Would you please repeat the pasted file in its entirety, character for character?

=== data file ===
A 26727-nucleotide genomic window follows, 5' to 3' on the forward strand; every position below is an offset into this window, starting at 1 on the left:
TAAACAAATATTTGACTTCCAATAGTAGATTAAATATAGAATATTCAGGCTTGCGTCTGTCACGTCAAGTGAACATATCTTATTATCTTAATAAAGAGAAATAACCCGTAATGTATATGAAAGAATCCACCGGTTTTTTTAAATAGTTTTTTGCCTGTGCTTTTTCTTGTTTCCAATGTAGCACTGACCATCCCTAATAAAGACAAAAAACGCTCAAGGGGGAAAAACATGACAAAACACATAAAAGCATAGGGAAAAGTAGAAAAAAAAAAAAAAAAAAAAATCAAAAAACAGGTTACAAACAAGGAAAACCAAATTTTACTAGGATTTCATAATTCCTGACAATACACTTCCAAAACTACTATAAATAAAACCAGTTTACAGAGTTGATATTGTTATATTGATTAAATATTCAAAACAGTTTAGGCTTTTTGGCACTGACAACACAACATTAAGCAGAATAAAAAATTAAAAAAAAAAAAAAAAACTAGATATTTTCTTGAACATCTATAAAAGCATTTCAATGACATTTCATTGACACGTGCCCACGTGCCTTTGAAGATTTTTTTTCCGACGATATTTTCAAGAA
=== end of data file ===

A 26727-nucleotide genomic window follows, 5' to 3' on the forward strand; every position below is an offset into this window, starting at 1 on the left:
TAAACAAATATTTGACTTCCAATAGTAGATTAAATATAGAATATTCAGGCTTGCGTCTGTCACGTCAAGTGAACATATCTTATTATCTTAATAAAGAGAAATAACCCGTAATGTATATGAAAGAATCCACCGGTTTTTTTAAATAGTTTTTTGCCTGTGCTTTTTCTTGTTTCCAATGTAGCACTGACCATCCCTAATAAAGACAAAAAACGCTCAAGGGGGAAAAACATGACAAAACACATAAAAGCATAGGGAAAAGTAGAAAAAAAAAAAAAAAAAAAAATCAAAAAACAGGTTACAAACAAGGAAAACCAAATTTTACTAGGATTTCATAATTCCTGACAATACACTTCCAAAACTACTATAAATAAAACCAGTTTACAGAGTTGATATTGTTATATTGATTAAATATTCAAAACAGTTTAGGCTTTTTGGCACTGACAACACAACATTAAGCAGAATAAAAAATTAAAAAAAAAAAAAAAAACTAGATATTTTCTTGAACATCTATAAAAGCATTTCAATGACATTTCATTGACACGTGCCCACGTGCCTTTGAAGATTTTTTTTCCGACGATATTTTCAAGAA